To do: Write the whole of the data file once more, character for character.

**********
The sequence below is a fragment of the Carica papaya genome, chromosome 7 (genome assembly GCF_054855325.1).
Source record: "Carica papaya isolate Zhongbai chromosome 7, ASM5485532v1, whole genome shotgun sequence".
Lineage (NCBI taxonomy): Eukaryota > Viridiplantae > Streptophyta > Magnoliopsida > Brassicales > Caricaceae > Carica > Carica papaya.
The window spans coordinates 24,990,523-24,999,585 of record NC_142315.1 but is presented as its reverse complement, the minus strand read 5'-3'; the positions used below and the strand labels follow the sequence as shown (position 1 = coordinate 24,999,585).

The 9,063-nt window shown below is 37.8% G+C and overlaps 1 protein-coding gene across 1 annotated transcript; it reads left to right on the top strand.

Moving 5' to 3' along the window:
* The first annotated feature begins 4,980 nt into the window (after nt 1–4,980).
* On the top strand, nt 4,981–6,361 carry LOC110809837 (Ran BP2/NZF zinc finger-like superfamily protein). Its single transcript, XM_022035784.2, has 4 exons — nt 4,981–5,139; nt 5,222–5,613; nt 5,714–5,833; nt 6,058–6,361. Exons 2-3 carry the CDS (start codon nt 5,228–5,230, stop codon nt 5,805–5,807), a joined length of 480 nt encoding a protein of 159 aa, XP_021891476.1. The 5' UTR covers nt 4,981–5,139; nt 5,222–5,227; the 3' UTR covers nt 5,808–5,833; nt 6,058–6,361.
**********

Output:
The sequence below is a fragment of the Carica papaya genome, chromosome 7 (genome assembly GCF_054855325.1).
Source record: "Carica papaya isolate Zhongbai chromosome 7, ASM5485532v1, whole genome shotgun sequence".
Lineage (NCBI taxonomy): Eukaryota > Viridiplantae > Streptophyta > Magnoliopsida > Brassicales > Caricaceae > Carica > Carica papaya.
The window spans coordinates 24,990,523-24,999,585 of record NC_142315.1 but is presented as its reverse complement, the minus strand read 5'-3'; the positions used below and the strand labels follow the sequence as shown (position 1 = coordinate 24,999,585).

The 9,063-nt window shown below is 37.8% G+C and overlaps 1 protein-coding gene across 1 annotated transcript; it reads left to right on the top strand.

Moving 5' to 3' along the window:
* The first annotated feature begins 4,980 nt into the window (after nt 1–4,980).
* On the top strand, nt 4,981–6,361 carry LOC110809837 (Ran BP2/NZF zinc finger-like superfamily protein). Its single transcript, XM_022035784.2, has 4 exons — nt 4,981–5,139; nt 5,222–5,613; nt 5,714–5,833; nt 6,058–6,361. Exons 2-3 carry the CDS (start codon nt 5,228–5,230, stop codon nt 5,805–5,807), a joined length of 480 nt encoding a protein of 159 aa, XP_021891476.1. The 5' UTR covers nt 4,981–5,139; nt 5,222–5,227; the 3' UTR covers nt 5,808–5,833; nt 6,058–6,361.